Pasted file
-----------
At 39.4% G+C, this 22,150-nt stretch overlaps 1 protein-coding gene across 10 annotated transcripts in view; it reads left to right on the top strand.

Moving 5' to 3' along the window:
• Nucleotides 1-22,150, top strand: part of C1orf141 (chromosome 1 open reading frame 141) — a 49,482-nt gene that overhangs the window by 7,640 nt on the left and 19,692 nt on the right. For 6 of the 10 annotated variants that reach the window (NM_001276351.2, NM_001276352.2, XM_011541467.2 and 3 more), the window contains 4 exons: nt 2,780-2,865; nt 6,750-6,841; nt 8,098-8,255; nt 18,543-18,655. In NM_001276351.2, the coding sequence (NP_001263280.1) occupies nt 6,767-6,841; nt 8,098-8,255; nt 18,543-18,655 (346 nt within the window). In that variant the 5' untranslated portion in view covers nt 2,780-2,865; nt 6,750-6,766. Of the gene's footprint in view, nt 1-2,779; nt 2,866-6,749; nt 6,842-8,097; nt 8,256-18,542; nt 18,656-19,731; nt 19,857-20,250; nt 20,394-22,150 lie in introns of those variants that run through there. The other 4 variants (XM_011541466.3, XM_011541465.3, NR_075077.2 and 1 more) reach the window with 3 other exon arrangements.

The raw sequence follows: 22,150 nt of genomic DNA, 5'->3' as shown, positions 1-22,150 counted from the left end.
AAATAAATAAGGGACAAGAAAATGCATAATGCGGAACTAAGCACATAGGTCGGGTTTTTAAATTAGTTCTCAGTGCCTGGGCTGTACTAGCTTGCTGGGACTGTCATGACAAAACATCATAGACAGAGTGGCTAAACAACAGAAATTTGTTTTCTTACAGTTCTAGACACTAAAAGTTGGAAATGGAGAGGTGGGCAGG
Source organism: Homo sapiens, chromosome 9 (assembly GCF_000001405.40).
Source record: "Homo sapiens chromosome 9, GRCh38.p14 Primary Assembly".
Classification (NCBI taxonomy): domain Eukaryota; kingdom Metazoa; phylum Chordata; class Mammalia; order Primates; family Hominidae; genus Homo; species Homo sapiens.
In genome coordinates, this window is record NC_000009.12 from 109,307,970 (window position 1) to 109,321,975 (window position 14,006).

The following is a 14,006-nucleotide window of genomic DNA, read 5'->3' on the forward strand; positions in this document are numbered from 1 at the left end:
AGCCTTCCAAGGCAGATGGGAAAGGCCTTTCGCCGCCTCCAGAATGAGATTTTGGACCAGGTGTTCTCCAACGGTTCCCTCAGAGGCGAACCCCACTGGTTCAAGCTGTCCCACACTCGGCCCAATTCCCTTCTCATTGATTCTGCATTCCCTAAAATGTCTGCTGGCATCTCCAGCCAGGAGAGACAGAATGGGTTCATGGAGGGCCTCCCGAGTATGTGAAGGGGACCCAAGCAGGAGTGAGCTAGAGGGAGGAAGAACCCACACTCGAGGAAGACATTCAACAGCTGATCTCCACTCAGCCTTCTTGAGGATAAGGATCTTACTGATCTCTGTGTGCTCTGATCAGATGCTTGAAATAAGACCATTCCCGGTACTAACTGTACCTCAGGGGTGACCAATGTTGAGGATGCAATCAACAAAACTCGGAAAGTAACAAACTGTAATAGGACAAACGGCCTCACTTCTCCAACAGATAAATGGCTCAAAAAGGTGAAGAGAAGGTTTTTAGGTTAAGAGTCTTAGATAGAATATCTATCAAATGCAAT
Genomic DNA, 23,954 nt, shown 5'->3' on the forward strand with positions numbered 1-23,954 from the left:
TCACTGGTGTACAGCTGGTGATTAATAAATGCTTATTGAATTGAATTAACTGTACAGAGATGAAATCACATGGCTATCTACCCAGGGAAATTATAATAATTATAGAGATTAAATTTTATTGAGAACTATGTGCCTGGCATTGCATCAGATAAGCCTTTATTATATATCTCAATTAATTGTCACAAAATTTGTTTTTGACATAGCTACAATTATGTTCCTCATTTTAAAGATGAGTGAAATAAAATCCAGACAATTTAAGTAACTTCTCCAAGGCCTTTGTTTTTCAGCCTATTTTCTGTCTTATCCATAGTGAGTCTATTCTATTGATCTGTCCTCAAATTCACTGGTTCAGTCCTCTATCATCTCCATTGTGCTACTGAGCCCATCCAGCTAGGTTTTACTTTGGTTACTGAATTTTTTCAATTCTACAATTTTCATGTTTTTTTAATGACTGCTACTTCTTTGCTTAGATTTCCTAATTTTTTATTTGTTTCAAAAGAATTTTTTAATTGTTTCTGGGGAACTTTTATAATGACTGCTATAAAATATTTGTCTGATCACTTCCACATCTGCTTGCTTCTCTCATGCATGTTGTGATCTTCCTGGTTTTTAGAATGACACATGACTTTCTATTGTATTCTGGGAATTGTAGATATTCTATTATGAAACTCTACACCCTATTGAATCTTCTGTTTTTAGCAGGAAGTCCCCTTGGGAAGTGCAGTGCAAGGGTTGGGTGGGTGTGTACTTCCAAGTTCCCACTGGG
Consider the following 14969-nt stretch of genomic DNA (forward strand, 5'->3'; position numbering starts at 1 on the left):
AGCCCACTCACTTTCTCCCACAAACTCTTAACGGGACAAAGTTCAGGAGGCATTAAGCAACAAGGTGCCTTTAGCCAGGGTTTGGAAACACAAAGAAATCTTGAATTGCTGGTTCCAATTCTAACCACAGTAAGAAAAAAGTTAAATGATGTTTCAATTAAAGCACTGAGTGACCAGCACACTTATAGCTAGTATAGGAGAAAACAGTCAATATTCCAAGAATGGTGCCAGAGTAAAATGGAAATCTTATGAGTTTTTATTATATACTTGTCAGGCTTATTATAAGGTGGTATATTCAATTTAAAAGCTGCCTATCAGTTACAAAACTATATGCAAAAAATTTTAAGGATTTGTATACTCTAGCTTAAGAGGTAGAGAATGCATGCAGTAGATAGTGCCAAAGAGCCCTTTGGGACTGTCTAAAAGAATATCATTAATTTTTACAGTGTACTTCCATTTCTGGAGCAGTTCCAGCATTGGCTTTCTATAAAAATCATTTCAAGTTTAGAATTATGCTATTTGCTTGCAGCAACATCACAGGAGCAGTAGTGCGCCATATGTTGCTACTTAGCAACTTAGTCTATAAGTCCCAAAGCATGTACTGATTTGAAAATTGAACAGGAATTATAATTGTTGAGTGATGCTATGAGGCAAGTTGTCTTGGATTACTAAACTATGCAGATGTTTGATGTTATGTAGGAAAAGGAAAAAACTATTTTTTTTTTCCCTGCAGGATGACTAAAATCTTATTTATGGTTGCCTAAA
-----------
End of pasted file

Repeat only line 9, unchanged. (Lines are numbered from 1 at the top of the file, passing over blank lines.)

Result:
In genome coordinates, this window is record NC_000009.12 from 109,307,970 (window position 1) to 109,321,975 (window position 14,006).